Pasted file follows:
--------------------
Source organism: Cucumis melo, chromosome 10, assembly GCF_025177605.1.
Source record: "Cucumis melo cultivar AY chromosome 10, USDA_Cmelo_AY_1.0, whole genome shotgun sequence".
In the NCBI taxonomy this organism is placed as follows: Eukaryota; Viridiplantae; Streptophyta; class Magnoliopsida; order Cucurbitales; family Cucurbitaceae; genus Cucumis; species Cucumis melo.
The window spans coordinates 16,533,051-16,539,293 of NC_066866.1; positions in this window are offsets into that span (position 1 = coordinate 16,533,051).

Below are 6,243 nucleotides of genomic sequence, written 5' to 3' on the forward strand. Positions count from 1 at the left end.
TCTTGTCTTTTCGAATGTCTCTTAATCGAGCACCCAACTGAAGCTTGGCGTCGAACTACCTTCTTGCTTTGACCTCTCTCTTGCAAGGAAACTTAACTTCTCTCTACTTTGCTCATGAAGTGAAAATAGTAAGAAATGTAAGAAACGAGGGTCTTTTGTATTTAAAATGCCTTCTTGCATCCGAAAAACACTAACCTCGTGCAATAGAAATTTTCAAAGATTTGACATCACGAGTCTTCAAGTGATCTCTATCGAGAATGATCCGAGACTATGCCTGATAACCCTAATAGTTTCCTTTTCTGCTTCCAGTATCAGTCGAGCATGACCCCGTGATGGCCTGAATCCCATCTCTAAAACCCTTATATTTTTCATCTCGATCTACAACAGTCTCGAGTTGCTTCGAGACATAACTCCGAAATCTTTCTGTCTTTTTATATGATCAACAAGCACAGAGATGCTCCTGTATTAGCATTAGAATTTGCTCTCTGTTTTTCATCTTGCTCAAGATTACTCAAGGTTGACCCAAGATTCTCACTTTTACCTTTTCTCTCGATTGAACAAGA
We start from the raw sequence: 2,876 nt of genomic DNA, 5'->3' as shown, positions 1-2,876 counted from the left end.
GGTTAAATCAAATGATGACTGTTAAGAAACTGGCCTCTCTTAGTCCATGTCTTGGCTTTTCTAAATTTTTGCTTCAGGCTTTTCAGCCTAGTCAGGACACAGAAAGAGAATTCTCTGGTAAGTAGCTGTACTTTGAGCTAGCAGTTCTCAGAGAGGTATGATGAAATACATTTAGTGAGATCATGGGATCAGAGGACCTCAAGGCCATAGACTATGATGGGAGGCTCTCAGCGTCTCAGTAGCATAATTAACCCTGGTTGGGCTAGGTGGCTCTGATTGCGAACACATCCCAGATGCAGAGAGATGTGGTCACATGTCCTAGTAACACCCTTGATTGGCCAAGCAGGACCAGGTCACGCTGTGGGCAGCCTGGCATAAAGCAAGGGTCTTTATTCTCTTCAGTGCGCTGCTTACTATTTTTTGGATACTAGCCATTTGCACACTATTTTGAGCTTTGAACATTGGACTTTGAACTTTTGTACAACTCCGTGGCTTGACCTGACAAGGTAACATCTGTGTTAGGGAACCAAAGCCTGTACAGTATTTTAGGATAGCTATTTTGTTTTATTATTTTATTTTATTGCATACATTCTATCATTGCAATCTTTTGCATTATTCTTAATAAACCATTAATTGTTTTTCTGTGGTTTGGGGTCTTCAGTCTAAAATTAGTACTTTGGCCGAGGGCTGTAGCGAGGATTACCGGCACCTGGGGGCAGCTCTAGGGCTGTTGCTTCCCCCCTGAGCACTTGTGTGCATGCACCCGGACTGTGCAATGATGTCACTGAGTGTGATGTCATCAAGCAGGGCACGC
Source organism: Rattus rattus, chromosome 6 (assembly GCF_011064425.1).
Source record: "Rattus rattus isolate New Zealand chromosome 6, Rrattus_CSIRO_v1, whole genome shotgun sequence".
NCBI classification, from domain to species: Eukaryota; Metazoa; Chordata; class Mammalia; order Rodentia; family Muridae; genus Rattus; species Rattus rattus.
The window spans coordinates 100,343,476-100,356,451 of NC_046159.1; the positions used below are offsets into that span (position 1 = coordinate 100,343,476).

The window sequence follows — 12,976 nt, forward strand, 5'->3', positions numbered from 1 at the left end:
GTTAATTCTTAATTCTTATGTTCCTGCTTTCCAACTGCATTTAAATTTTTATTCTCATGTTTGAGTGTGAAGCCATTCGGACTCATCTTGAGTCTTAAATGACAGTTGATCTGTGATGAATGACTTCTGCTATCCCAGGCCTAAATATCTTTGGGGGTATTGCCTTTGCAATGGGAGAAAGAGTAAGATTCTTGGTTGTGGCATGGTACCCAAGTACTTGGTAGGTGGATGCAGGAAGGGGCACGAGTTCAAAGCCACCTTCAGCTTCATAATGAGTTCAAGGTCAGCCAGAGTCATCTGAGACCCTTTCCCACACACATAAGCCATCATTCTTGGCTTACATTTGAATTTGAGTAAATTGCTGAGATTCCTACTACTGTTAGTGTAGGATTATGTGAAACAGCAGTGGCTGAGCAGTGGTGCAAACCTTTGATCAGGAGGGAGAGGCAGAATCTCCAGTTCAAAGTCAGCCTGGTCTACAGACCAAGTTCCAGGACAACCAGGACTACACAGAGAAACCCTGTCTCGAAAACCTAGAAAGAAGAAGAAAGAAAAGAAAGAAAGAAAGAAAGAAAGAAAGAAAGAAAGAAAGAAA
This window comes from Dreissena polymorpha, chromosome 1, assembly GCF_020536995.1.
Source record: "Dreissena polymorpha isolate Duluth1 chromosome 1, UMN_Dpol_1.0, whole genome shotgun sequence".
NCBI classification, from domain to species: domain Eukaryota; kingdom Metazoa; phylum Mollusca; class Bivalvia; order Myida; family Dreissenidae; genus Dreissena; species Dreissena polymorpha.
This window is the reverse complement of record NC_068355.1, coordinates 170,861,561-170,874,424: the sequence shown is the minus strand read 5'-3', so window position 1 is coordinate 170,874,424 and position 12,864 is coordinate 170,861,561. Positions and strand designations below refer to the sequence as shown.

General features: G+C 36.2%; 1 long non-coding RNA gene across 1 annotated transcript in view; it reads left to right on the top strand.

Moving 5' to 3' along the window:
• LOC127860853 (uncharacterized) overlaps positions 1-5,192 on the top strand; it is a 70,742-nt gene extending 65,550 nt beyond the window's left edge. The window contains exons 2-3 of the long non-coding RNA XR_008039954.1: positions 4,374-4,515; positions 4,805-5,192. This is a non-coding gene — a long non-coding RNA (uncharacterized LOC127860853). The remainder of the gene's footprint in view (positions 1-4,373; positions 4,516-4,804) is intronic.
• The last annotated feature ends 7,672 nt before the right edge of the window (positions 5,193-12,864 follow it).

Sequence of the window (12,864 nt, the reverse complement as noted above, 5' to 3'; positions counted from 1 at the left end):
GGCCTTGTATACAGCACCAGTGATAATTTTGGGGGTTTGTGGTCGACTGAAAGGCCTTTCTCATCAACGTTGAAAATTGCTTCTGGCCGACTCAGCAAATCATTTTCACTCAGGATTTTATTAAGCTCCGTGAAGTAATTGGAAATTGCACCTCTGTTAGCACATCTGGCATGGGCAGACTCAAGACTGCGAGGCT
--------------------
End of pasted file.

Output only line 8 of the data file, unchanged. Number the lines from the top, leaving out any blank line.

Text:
GGTTAAATCAAATGATGACTGTTAAGAAACTGGCCTCTCTTAGTCCATGTCTTGGCTTTTCTAAATTTTTGCTTCAGGCTTTTCAGCCTAGTCAGGACACAGAAAGAGAATTCTCTGGTAAGTAGCTGTACTTTGAGCTAGCAGTTCTCAGAGAGGTATGATGAAATACATTTAGTGAGATCATGGGATCAGAGGACCTCAAGGCCATAGACTATGATGGGAGGCTCTCAGCGTCTCAGTAGCATAATTAACCCTGGTTGGGCTAGGTGGCTCTGATTGCGAACACATCCCAGATGCAGAGAGATGTGGTCACATGTCCTAGTAACACCCTTGATTGGCCAAGCAGGACCAGGTCACGCTGTGGGCAGCCTGGCATAAAGCAAGGGTCTTTATTCTCTTCAGTGCGCTGCTTACTATTTTTTGGATACTAGCCATTTGCACACTATTTTGAGCTTTGAACATTGGACTTTGAACTTTTGTACAACTCCGTGGCTTGACCTGACAAGGTAACATCTGTGTTAGGGAACCAAAGCCTGTACAGTATTTTAGGATAGCTATTTTGTTTTATTATTTTATTTTATTGCATACATTCTATCATTGCAATCTTTTGCATTATTCTTAATAAACCATTAATTGTTTTTCTGTGGTTTGGGGTCTTCAGTCTAAAATTAGTACTTTGGCCGAGGGCTGTAGCGAGGATTACCGGCACCTGGGGGCAGCTCTAGGGCTGTTGCTTCCCCCCTGAGCACTTGTGTGCATGCACCCGGACTGTGCAATGATGTCACTGAGTGTGATGTCATCAAGCAGGGCACGC